Entering Esfahan is like teleporting you to a different place, a magical place, full of details, where there has been hard work to create it (you’ll understand), and that’s why it is the most visited city in Iran; but let’s start from the beginning. We stayed in a simple and cheap hostel (Amir Kabir Hostel) for two nights; and as the whole trip went, we had nothing plan.
Never some doors open to such a beauty as those at Nasqh-e Jahan Square, it means something like the pattern of the world as Shah Abbas the Great saw it. Three grand buildings framed by the gardens and the pool, stand out in the square: the royal mosque Masjed-e Shah, Masjed-e Sheikh Lotfollah and the palace Kakh-e Ali Qapu.
The mosque Masjed-e Shah was Shah Abbas I idea and started its construction in 1661, its tiles are all shades of blue and it is as symmetric as possible. Its entrance is oriented to the square but its mosque to the Meca but it doesn’t look like it was in the wrong place. Once inside, each and every one of its areas and its dome will leave you speechless. But that is not all, in the main sanctuary and right under the dome, scientists have found that it creates up to 49 echoes, although humans can only hear 12 of those sounds.
Masjed-e Sheikh Lotfollah would have the same effect on you but gradually. Built in honor of Lotfollah, father in law of Abbas in the first decade of 1600. First, you would see its dome from the square, majestic in its creme-colours. If you watch it through the sunset you’ll perceive its changing colors. As soon as you walk in you think of the work that must have taken to built such a beauty, so many details… and at the end of the corridor, almost without realizing it, you turn… If the exterior dome was exquisite, its interior would make you shudder (goose-flesh). And you go crazy taking picture after picture and none of them show what you are seeing, not the light, no the detail, but more importantly not the rush you are feeling; you calm down and enjoy.
Kakh-e Ali Qapu was where it all started. What today is a six storey building was in the beginning, something simple, but the terrace… It’s worth it just to see the square to its fullest.
And if you thought that was it in the square you were wrong: Esfahan’s bazaar (Bozorg) is built around the square and extends through the city’s streets. If you still have the strength for it go to Si-o Seh Bridge at night when it is light, marvelous. Only a week before we got there they had closed the dam, so there was still water (maybe it’s not so pretty in the summer). During the day, and thanks to No Ruz, we found lots of families having a picnic and sailing the river.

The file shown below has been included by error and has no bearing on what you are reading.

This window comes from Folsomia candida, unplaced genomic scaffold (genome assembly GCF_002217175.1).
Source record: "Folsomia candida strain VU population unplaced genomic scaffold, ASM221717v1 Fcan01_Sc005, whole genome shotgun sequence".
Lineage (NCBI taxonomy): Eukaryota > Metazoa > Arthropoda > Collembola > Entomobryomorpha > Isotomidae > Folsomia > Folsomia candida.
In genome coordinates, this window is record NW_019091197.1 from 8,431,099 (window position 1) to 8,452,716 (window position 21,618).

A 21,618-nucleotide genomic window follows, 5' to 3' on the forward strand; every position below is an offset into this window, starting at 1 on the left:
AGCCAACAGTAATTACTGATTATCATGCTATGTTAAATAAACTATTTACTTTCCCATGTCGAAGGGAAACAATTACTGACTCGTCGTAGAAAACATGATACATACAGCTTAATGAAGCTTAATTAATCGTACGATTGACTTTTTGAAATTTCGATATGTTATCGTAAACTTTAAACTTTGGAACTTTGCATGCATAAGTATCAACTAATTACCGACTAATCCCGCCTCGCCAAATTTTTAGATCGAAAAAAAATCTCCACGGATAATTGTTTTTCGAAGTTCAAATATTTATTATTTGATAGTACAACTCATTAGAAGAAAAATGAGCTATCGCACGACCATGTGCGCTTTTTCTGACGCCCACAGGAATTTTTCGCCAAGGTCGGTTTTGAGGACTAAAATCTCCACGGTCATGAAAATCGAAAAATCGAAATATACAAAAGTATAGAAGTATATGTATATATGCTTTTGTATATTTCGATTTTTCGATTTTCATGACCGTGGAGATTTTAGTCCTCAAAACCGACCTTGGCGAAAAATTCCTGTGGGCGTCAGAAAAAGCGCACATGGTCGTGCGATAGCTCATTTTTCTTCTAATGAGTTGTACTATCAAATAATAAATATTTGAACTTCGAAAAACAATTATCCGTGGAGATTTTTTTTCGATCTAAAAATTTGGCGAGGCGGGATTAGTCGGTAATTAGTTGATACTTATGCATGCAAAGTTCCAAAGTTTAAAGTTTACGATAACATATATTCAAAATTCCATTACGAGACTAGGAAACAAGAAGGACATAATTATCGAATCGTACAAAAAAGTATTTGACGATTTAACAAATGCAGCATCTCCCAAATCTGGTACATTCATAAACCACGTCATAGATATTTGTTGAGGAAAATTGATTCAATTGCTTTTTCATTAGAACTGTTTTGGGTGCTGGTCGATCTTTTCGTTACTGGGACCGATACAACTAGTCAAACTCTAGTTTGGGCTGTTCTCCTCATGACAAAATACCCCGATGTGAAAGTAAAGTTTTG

We found an old man in his shop in the bazaar, he used camel bone in his art which could be boxes, mirrors (like the one he is doing in the photo), pictures, etc. He draws in the tiles freely, first the drawing then the color. Although his whole body is shaken already, he has very delicate hands…
The guidebook recommended having dinner at Shahrzad and so we did. Delicious food (chelo fassenjan, chelo kebab barg and lamb kebab) but for such a fancy restaurant the service was disappointing, maybe it was one of those days.
The Armenian neighborhood, Jolfa, is in the middle of the city and we loved it. It is the most famous Armenian church in Iran. Vank Cathedral looks modest on the outside but it is another of the wonders of Esfahan. Who could thought something that hidden could be that beautiful? Its decoration inside is full of color and harmonious between styles: Islamic painted tiles with Christian figures, these frescos have been restored before and are very protected. Next to it there is a museum that reminds the world the horrors Armenians have suffered through its history.
And wanting much, much, much more time in Esfahan we say goodbye, but before we want to remember the taxi driver who took us to the station: you couldn’t be nicer… See you in Yazd, the desert awaits.
Oh! PS: next time we are biking through Esfahan.
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